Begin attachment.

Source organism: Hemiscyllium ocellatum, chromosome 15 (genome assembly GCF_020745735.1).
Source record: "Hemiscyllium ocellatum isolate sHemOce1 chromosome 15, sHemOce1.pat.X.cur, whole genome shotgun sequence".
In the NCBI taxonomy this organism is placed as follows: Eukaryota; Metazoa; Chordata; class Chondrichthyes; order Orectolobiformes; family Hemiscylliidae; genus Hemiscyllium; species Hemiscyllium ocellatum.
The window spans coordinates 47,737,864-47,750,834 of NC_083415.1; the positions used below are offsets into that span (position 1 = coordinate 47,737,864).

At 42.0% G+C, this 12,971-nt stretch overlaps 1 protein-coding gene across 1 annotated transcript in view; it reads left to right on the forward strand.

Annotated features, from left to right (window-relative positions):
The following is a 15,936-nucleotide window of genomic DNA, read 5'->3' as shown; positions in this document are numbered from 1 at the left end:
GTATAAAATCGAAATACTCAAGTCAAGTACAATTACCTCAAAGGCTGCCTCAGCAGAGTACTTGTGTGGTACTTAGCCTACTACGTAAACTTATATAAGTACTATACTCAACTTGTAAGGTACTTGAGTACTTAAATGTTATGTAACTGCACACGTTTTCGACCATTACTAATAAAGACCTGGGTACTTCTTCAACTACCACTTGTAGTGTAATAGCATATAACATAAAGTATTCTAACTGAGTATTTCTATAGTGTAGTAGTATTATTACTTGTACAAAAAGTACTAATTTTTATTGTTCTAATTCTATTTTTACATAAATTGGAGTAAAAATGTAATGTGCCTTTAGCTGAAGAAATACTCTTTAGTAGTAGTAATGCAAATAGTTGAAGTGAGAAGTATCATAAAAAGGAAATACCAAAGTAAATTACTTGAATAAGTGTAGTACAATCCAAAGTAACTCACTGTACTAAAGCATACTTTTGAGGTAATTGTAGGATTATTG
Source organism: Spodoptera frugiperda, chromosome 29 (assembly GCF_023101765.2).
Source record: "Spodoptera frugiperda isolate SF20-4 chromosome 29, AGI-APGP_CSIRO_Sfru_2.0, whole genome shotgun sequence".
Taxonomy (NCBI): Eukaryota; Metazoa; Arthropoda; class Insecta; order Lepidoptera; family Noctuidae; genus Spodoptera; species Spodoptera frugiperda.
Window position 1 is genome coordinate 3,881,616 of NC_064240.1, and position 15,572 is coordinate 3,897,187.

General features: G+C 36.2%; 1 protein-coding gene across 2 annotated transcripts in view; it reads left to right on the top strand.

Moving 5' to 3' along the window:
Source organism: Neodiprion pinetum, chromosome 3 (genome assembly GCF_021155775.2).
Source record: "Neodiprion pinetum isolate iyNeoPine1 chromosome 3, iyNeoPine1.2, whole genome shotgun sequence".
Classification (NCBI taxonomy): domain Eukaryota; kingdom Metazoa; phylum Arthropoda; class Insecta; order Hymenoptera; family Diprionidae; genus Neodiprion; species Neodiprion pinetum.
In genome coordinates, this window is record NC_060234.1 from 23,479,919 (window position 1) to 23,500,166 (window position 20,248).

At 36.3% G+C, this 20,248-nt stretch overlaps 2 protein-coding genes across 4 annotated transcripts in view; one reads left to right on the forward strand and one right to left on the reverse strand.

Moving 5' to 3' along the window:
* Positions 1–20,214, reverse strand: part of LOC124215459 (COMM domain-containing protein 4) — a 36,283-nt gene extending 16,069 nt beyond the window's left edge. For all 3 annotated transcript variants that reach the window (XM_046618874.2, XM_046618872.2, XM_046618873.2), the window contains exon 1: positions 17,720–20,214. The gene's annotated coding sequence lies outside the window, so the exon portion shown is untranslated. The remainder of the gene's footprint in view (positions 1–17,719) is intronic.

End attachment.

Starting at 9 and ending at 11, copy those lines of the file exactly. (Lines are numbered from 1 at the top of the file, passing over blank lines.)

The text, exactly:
Source organism: Spodoptera frugiperda, chromosome 29 (assembly GCF_023101765.2).
Source record: "Spodoptera frugiperda isolate SF20-4 chromosome 29, AGI-APGP_CSIRO_Sfru_2.0, whole genome shotgun sequence".
Taxonomy (NCBI): Eukaryota; Metazoa; Arthropoda; class Insecta; order Lepidoptera; family Noctuidae; genus Spodoptera; species Spodoptera frugiperda.